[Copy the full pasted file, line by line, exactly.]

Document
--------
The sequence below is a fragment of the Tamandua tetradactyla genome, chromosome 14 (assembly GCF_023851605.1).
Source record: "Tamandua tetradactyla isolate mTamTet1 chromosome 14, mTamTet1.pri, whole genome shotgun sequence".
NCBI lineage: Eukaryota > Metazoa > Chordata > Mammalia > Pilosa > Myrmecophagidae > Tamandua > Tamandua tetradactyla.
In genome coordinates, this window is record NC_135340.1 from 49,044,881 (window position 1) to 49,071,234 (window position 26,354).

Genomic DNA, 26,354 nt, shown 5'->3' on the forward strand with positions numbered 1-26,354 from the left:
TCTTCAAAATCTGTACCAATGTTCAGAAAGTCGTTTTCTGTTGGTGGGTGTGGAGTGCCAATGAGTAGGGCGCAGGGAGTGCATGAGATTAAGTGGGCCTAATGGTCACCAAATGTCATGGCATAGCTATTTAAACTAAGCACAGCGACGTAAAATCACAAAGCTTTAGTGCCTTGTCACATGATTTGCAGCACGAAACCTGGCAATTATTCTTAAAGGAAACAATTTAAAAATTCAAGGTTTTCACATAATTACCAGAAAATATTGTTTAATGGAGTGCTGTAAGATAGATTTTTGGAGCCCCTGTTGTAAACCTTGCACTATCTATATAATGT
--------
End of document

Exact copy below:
The sequence below is a fragment of the Tamandua tetradactyla genome, chromosome 14 (assembly GCF_023851605.1).
Source record: "Tamandua tetradactyla isolate mTamTet1 chromosome 14, mTamTet1.pri, whole genome shotgun sequence".
NCBI lineage: Eukaryota > Metazoa > Chordata > Mammalia > Pilosa > Myrmecophagidae > Tamandua > Tamandua tetradactyla.
In genome coordinates, this window is record NC_135340.1 from 49,044,881 (window position 1) to 49,071,234 (window position 26,354).

Genomic DNA, 26,354 nt, shown 5'->3' on the forward strand with positions numbered 1-26,354 from the left:
TCTTCAAAATCTGTACCAATGTTCAGAAAGTCGTTTTCTGTTGGTGGGTGTGGAGTGCCAATGAGTAGGGCGCAGGGAGTGCATGAGATTAAGTGGGCCTAATGGTCACCAAATGTCATGGCATAGCTATTTAAACTAAGCACAGCGACGTAAAATCACAAAGCTTTAGTGCCTTGTCACATGATTTGCAGCACGAAACCTGGCAATTATTCTTAAAGGAAACAATTTAAAAATTCAAGGTTTTCACATAATTACCAGAAAATATTGTTTAATGGAGTGCTGTAAGATAGATTTTTGGAGCCCCTGTTGTAAACCTTGCACTATCTATATAATGT